The Candle Shoot – from Isabelle Avenue to the Ozarks

I mentioned in my post The Candle Shoot that I host a memorial Candle Shoot in Pop’s honor every year on the Saturday closest to his birthday. This year as in the two previous we were blessed with wonderful and unseasonably warm weather, almost like Pops was watching over us.

The Stone House Shooting Gallery – by candlelight

This year, my God-brother Jot (I don’t even know if that is a real term or not, but we have used it since Jot was born) joined us – it was great to have someone else there who knew Pops. When Jot talks about the old days he refers to Bruce, his father, as “Dad’ – my  father, his Godfather, is “Pops”. Pops gave Jot his very first gun, a Remington .22 rifle, when he was a youngster. They were fixtures in each other’s lives even though they lived in different states. When Jot’s father passed away, Pops hopped in the Jeep and drove to Winslow to be there for Jot and his younger brother, they were just 10 and 13. Pops made a promise to be there for Jot on the day he was baptized and he never imagined that he would need to keep that promise – but he did. Over they years they stayed in touch even as they lived on different sides of the country. When Pops learned that Jot was living just a few hours from me he even gave me treasures to bring home to him.

This is our family a couple years before Jot came along - my baby brother Ronnie is the bun in the oven. Mom sure looks like she likes Max - she really did.

This is our family a couple of years before Jot came along – my baby brother Ronnie is the bun in the oven. If Mom sure looks like she likes Max – it’s because she did. Why did she let me out of the house wearing those sox?

Bruce and Pops had been friends since I was a toddler – they both worked at the Nevada Test Site, or the Proving Grounds, as it was called in the 1960s. Bruce is a part of my earliest memories – vague ones of him playing chess with pops while I played in the living room on Isabelle Avenue. Bruce was pretty stylish – tapered slacks and a pompadour. I remember thinking he might be that man from the TV with the guitar who wiggled a lot.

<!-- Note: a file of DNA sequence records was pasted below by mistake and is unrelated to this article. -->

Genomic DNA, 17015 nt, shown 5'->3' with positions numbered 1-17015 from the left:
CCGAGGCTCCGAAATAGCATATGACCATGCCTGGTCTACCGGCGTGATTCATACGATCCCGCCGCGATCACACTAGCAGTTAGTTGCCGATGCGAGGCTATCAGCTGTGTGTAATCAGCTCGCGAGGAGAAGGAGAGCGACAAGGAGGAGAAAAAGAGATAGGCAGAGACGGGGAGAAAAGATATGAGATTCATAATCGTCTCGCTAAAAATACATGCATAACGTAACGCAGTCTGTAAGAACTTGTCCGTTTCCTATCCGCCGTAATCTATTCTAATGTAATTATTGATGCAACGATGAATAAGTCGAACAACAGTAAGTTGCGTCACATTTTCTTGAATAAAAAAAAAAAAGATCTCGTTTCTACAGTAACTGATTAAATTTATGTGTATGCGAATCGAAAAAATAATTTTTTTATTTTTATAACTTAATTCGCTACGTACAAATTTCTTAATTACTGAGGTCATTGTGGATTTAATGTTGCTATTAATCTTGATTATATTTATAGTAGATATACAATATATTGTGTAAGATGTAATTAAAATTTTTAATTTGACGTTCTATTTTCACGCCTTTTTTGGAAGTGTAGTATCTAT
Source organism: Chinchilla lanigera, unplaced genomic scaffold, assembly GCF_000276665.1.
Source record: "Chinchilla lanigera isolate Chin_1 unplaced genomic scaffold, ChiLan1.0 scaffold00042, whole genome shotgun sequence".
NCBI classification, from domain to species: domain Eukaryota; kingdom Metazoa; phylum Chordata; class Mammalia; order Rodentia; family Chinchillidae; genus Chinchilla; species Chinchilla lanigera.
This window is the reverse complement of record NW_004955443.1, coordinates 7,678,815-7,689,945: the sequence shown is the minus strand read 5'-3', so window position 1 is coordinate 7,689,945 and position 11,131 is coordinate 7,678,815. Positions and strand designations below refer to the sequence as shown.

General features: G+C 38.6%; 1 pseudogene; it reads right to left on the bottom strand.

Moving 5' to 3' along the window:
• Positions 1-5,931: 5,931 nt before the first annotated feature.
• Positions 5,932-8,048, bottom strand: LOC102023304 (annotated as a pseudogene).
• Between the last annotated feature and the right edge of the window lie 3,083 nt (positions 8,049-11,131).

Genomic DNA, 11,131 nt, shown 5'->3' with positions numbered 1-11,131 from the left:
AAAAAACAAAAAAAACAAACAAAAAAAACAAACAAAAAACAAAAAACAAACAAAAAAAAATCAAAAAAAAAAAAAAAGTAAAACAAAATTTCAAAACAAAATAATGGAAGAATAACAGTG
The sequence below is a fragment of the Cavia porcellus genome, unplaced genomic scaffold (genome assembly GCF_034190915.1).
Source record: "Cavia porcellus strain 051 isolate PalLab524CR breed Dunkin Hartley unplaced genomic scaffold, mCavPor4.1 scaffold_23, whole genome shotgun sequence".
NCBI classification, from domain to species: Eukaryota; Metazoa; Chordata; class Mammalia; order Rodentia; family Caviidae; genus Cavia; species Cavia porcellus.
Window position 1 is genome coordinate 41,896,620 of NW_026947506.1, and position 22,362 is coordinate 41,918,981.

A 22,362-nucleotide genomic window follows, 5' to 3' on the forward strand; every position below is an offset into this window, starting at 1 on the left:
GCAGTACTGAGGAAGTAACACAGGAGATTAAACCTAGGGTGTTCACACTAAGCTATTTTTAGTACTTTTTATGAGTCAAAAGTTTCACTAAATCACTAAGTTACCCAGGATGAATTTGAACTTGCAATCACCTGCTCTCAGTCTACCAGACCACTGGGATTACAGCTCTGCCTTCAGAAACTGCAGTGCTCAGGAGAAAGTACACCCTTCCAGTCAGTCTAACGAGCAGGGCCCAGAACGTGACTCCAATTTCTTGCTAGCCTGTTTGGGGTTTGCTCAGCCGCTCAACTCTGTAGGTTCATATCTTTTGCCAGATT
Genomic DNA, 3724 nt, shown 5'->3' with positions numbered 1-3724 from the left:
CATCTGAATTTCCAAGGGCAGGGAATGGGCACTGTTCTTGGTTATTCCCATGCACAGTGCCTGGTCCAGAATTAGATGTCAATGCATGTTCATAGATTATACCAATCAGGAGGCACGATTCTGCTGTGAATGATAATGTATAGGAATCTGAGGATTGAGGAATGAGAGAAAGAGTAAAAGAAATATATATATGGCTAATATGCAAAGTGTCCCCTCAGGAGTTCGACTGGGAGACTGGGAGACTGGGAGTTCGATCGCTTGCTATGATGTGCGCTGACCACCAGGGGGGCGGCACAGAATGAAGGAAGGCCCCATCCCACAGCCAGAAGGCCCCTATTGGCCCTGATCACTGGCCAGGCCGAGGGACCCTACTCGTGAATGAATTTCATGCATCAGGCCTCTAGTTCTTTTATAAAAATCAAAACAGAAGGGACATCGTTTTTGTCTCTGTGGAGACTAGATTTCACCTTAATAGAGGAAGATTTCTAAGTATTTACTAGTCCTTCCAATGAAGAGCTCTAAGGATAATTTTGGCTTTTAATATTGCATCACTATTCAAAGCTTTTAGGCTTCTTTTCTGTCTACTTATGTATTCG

This is not Bruce. I often got people in my real life confused with those inside the televisions set when I was a child - heck, I thought Jackie Kennedy was my Mom.

This is not Bruce. I often got people in my real life confused with those inside the television set when I was a child – heck, I thought Jackie Kennedy and my Mom were the same person.

Bruce got married and moved away to Winslow, Arizona – you know the place with the street corner with girl in the flat-bed Ford (Jot hates that song). When Jot was born we made the trip to see his baptism – it was the first time we were ever in a church. I was eight and my brothers were 3 and 5. When the congregation started singing Max sang the only song he knew by heart – Old MacDonald – he sang it loud and proud. I couldn’t sing because I was giggling so hard.

Bruce and Jot - spiffy sideburns.

Bruce and Jot – Bruce was way cooler than Elvis. Jot is a bit taller than this now – otherwise he looks pretty much the same.

Growing up the family came for visits – Bruce, his wife Penny, Jot, and his little brother Jed. The adults would go out for a night on the town and I would get the job of babysitting them along with my little brothers – me and 4 boys. Yikes!

When we drove east to see Mom’s family a stop to spend time in Winslow was always on the itinerary coming and going. I think Jot and Jed looked at the house on Isabelle Avenue as a place of strange wonders. A place where you might find a small parrot peeking out of Pops’ beard, where there might be a 20 foot teepee in the yard, or where you might see a cannon fired in the middle of the street. Talking to both of them as grown men, it was clearly a special place and we weren’t almost like family, we were family.